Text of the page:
President Trump Cannot ‘Order the Nation Back to Work’

This article appeared on Real Clear Markets on April 3, 2020.
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Can the president “order the nation back to work”? On Wednesday, Real Clear Markets editor John Tamny—a friend, ski pal, and former Cato colleague—quoted me often in support of his argument that my current Cato colleague and friend, Walter Olson, was mistaken when he wrote in Tuesday’s Wall Street Journal that the president doesn’t have the constitutional power to reverse the recent lockdown and economic closure orders that most state governors have enacted or the power to order the nation back to work.

With so many Americans suffering not only from the coronavirus contagion but from the closures governors have ordered, John’s frustration is understandable—and, to his credit, he wrote with due modesty that his argument is not “based on the presumption of constitutional expertise.” Rather, it’s based on my contention that under our system of government, freedom comes first, government second, to secure our freedom. I stand by that contention, but properly understood and implemented, it’s perfectly consistent with Wally’s argument. Here’s why, starting with a quick look at the basic theory of the matter.

The Constitution makes federal law supreme in its domain, to be sure, but it divides powers between the federal and state governments, leaving most powers with the states or, as the Tenth Amendment says, with the states or the people. Federal powers are thus limited. You’d never know that today, of course, not since the New Deal Supreme Court misread the Constitution after President Franklin Roosevelt threatened to pack the body with six new members, thus opening the door to today’s federal Leviathan. Still, at least in principle, Congress has only 18 legislative powers or ends, as enumerated in Article I, section 8. Everything else belongs to the states, including, especially here, the general “police power,” which governors wield to protect the rights, health, and safety of their citizens. That’s why most criminal law, for example, is enacted and enforced by the states and state executive agencies. Again, in principle, the federal government, including the president, has limited authority over such matters because there is no general federal police power—Wally’s main point.

Responding to Wally’s claim that the president doesn’t have the power to reverse the governors, John cites me arguing that state powers are not absolute: The Founders did not enshrine “mob rule locally,” he writes, for states cannot violate our constitutional rights. Thus, his argument “is about individual freedom and property rights,” including “the right of Americans to get back to work.” And he adds, with no little merit, that “free people fearful of contracting a virus should be free to not patronize businesses exercising their natural right to re‐​open.” The economic closures so many governors have imposed under their police power have violated those rights, he concludes, citing the famous 1905 Lochner decision upholding the right to freedom of contract, which the New Deal Court effectively overturned.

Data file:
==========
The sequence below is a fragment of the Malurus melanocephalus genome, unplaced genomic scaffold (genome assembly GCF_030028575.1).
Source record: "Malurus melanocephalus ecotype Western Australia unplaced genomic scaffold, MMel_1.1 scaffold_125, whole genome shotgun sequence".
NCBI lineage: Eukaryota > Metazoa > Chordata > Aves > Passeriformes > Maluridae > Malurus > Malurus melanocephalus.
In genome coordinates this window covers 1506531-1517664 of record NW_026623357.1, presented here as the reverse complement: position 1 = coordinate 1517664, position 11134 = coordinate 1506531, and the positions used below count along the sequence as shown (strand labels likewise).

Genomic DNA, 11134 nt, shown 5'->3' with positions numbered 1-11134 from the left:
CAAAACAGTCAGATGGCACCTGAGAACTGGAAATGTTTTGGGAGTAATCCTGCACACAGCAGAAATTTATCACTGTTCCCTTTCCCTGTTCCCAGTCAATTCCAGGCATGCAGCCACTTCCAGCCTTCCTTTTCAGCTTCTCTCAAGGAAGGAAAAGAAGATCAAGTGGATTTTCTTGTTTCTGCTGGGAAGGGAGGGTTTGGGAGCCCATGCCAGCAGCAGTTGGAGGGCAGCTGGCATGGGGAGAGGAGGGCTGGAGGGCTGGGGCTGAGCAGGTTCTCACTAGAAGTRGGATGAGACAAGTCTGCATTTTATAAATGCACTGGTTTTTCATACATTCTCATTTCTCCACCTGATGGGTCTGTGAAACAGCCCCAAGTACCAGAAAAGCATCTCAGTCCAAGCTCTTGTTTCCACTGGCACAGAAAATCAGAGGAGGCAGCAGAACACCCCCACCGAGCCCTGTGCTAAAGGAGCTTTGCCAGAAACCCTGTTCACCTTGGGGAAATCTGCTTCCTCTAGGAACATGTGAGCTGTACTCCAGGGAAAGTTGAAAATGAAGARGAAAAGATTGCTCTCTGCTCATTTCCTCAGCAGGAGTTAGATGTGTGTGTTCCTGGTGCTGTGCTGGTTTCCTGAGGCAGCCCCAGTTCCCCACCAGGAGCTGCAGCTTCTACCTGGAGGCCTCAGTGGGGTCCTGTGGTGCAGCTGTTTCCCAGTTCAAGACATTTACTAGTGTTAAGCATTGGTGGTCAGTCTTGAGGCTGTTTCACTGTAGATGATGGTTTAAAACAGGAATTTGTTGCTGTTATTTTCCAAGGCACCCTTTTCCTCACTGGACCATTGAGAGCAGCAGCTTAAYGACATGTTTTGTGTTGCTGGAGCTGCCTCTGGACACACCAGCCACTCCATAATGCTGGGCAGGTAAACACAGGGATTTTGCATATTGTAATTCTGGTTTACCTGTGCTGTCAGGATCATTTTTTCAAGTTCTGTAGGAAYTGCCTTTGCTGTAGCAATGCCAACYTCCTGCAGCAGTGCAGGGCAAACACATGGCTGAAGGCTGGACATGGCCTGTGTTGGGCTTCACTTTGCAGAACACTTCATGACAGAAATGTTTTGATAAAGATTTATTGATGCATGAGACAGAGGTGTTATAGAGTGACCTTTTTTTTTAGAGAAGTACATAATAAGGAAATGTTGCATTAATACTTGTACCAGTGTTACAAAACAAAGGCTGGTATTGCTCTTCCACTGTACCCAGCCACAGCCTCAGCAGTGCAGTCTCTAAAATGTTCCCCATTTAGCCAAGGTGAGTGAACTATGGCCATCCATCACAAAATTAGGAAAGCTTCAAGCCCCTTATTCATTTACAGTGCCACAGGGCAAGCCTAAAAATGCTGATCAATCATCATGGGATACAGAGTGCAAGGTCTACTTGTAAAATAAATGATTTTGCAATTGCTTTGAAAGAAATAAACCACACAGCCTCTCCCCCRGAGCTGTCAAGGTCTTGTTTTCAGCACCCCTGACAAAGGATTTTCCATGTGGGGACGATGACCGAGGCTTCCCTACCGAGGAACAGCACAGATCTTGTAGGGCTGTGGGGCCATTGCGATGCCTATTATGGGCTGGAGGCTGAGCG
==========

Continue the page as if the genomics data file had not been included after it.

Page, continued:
Notice, however, that even if the courts were to strike down a state statute, as in Lochner, or a governor’s order, as here, that would not empower the president to act in the way John envisions. It would simply lift the state restrictions. But notice too that the rights John has in mind are themselves not absolute. That is true of core constitutional rights: Look at the exceptions to free speech, for example, to say nothing of the right against unreasonable searches and seizures—though there the word “unreasonable” already qualifies the right. Here, however, we are dealing with risk and a great deal of uncertainty about the risk. This is an area where, quintessentially, state police power to regulate the health and safety of citizens comes to the fore. And it’s an area where reasonable people can have reasonable differences. What is the “right” speed limit?

Extreme risk‐​takers and risk‐​averse people will rarely be satisfied with a given state’s determination of our rights in such domains, which points to one of the virtues of our federal system, as Wally notes. That was evident initially in the present case as different states followed different paths to the onset of the coronavirus. And for sure, the tendency of government officials is to err on the side of safety, as we’re seeing. That’s why leaving more decisions about handling risk to individuals, as John suggests, has merit. After all, the “essential” businesses that have been left to run have generally adjusted to the risk at hand without the heavy hand of government coming down upon them. There’s doubtless much more room for expanding that category of businesses than we see now.

But this regulation belongs to the states, for the practical reasons Wally goes on to cite. It is not for the remote federal government, nor for the courts, except in egregious cases, for they lack the expertise or the power to manage such matters. There will reach a point at which the costs of shutting down the economy will exceed those of trying to avoid the virus, at which point we’ll see political pressure brought to bear on governors and we’ll start to see them peel away the draconian restrictions they’ve now imposed upon us. Our law sets the framework for this, but politics determines how it plays out.

Roger Pilon

Roger Pilon holds the Cato Institute’s B. Kenneth Simon Chair in Constitutional Studies. He is the Founding Director Emeritus of Cato’s Robert A. Levy Center for Constitutional Studies.